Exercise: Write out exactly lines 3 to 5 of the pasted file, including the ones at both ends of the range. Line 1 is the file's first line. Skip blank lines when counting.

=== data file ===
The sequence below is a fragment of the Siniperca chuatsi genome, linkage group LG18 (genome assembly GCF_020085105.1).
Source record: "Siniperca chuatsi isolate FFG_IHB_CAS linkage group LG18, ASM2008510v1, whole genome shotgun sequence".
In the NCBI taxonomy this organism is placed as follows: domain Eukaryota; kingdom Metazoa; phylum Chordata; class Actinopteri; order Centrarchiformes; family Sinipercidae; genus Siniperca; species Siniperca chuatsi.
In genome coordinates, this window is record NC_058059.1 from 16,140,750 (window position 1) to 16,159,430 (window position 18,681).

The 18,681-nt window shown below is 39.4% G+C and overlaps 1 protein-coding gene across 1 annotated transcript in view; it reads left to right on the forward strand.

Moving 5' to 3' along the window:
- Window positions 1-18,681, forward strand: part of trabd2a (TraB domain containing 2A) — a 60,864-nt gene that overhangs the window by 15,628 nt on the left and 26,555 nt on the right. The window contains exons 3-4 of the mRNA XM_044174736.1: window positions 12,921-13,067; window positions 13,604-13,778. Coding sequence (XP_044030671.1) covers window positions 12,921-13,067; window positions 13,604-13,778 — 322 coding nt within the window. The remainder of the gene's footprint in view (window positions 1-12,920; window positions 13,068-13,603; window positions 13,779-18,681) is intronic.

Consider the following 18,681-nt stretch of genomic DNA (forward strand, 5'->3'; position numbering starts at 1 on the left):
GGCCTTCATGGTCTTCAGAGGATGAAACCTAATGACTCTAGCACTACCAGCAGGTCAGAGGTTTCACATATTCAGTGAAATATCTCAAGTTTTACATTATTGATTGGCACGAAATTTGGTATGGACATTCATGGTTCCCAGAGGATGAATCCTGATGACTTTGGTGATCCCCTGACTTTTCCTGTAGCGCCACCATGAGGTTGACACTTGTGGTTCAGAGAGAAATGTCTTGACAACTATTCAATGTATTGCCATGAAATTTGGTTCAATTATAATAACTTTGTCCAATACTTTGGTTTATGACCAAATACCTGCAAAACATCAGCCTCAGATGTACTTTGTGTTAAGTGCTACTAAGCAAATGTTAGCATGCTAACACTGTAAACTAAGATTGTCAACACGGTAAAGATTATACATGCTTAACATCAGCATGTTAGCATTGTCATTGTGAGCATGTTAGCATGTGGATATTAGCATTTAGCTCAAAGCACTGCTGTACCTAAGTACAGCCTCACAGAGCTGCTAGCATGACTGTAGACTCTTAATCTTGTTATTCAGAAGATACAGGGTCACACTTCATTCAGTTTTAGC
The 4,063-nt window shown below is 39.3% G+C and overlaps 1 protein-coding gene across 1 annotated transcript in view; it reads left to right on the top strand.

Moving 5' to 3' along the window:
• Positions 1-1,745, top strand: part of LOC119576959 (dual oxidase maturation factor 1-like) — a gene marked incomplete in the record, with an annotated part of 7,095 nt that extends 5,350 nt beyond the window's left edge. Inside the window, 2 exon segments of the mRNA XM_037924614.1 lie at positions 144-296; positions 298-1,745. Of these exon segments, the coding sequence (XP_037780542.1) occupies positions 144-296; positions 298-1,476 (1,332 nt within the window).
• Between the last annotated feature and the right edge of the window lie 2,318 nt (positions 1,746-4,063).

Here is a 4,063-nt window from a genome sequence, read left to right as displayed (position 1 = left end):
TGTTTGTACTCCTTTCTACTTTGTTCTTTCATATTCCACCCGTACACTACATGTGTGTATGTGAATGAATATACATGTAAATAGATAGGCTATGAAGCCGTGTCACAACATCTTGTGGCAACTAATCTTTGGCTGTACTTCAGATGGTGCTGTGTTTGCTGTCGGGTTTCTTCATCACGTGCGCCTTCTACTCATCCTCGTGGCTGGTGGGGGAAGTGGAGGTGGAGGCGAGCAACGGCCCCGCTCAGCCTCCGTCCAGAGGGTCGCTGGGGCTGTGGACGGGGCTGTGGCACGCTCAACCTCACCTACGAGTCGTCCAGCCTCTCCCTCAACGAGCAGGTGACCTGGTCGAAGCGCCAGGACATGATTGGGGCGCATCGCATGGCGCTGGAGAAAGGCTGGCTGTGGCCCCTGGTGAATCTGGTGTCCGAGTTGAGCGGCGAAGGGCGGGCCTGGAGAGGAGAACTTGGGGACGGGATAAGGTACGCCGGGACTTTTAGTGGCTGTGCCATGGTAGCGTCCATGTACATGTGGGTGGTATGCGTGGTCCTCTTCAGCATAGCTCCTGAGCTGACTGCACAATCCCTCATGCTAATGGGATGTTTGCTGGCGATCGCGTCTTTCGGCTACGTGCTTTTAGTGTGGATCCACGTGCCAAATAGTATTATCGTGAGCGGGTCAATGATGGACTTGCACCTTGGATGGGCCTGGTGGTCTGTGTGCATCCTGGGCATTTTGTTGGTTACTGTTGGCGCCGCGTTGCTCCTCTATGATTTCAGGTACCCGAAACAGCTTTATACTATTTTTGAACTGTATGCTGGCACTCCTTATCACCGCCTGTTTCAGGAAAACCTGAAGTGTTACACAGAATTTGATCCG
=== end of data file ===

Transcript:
In the NCBI taxonomy this organism is placed as follows: domain Eukaryota; kingdom Metazoa; phylum Chordata; class Actinopteri; order Centrarchiformes; family Sinipercidae; genus Siniperca; species Siniperca chuatsi.
In genome coordinates, this window is record NC_058059.1 from 16,140,750 (window position 1) to 16,159,430 (window position 18,681).

The 18,681-nt window shown below is 39.4% G+C and overlaps 1 protein-coding gene across 1 annotated transcript in view; it reads left to right on the forward strand.